Tommy’s parents pass out in the front seats of their car. Tommy is in the back seat, panicking. The police show up. While one officer administers Narcan to Tommy’s parents, the other officer snaps a picture of the scene, including Tommy’s face in the back seat—his worst nightmare. No wonder he was acting up in school.68 The officer posts the scene on the police department’s Facebook page. Later, when asked why he chose to share this private moment with the world, he cites the need to educate people about the evils of opioid abuse. He says that no one will remember that Tommy was there.
Tommy will remember that he was there because it is the worst moment of his life. Countless other people also will remember because the picture won’t ever go away. Tommy goes to live with Aunt Polly, who will be his temporary guardian while his parents are in court-ordered in-patient rehab. Aunt Polly is concerned that Tommy might continue to get into trouble. She starts researching apps to track his whereabouts and installs a digitally networked security system in her home so she can monitor what Tommy does when she’s at work.69 Unfortunately, it’s not enough to keep her from having more #teentroubles with him. Kids will be kids, regardless of who’s watching.
Tommy will likely never have the opportunity, as did Twain’s Tom Sawyer, to watch his own funeral and find out what his legacy would be. But Tommy and other twenty-first century kids have the opportunity, on entering early adulthood, to go online and see at least some of the legacy of their childhood. But there is a whole digital history of their childhoods that Tommy and his brethren won’t ever be able to see because it’s in the deep internet of data brokers and others.70 There is also a whole range of decisions potentially being made based on or influenced by their visible and invisible digital childhood legacies about which they will have little to no knowledge and over which they will have even less control.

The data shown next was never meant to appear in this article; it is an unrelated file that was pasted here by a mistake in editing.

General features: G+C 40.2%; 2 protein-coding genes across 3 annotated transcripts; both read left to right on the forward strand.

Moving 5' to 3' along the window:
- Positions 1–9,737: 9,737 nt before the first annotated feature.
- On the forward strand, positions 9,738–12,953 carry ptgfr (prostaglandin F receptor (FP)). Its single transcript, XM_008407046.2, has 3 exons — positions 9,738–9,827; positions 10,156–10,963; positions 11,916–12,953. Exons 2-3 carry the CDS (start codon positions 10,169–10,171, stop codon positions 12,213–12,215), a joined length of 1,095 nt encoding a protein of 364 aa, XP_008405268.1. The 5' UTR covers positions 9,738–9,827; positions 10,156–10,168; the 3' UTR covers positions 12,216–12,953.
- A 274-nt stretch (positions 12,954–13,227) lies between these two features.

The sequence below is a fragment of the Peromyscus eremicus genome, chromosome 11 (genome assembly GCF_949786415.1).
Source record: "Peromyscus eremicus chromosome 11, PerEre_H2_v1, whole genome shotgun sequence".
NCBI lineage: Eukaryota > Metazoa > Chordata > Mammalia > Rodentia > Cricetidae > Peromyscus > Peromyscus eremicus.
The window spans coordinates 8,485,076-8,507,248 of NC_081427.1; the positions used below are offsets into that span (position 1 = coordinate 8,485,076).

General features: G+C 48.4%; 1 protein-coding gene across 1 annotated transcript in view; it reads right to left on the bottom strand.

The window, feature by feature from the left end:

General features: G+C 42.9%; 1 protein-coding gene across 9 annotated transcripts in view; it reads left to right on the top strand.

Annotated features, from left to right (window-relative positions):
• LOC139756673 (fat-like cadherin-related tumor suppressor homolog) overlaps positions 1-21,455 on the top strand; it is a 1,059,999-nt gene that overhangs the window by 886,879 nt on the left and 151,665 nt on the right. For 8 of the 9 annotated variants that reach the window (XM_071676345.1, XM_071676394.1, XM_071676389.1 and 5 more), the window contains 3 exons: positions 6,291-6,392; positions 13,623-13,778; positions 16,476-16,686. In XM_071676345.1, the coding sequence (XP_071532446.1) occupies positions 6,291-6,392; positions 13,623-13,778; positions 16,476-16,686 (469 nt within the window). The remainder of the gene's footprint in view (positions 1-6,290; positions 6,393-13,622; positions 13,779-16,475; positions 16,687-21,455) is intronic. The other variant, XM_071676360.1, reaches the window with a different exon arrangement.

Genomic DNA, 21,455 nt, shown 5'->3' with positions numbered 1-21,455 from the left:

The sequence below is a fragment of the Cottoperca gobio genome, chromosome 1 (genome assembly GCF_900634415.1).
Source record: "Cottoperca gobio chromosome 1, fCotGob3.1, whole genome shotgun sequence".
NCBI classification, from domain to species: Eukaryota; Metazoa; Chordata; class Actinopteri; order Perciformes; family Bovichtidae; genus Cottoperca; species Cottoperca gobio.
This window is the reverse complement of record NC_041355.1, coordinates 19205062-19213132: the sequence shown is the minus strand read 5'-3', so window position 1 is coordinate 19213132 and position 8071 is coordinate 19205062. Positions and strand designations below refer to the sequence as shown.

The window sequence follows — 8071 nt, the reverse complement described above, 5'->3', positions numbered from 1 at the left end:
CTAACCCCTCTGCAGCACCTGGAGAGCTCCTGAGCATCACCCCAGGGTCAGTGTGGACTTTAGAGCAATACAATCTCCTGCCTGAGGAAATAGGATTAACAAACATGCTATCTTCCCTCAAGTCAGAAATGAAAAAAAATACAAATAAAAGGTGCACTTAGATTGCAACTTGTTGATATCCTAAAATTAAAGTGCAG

Put yourself in Tommy’s shoes. When he is old enough to see the sharenting that has been and is being done about him, what do you think his reactions will be? Why? Do you think these reactions are justified or juvenile (in the pejorative, not descriptive, sense)?
Now walk that proverbial mile in his parents’, teachers’, or Aunt Polly’s footwear. What do you think the reasons are for their sharenting decisions? Do you see those reasons as being solid, suspect, or somewhere in between? Might you start to realize that you already have a decision-making schema you’re using to approach sharenting, even if you haven’t been using the terms sharenting or decision-making schema?
Your answers to these questions might depend in part on what you understand the short- and long-term risks of sharenting to be. To equip you to explore these and other questions more deeply, the next two chapters explore the main types of risks associated with digital childhood legacies and highlight the potentially positive opportunities that flow from these legacies.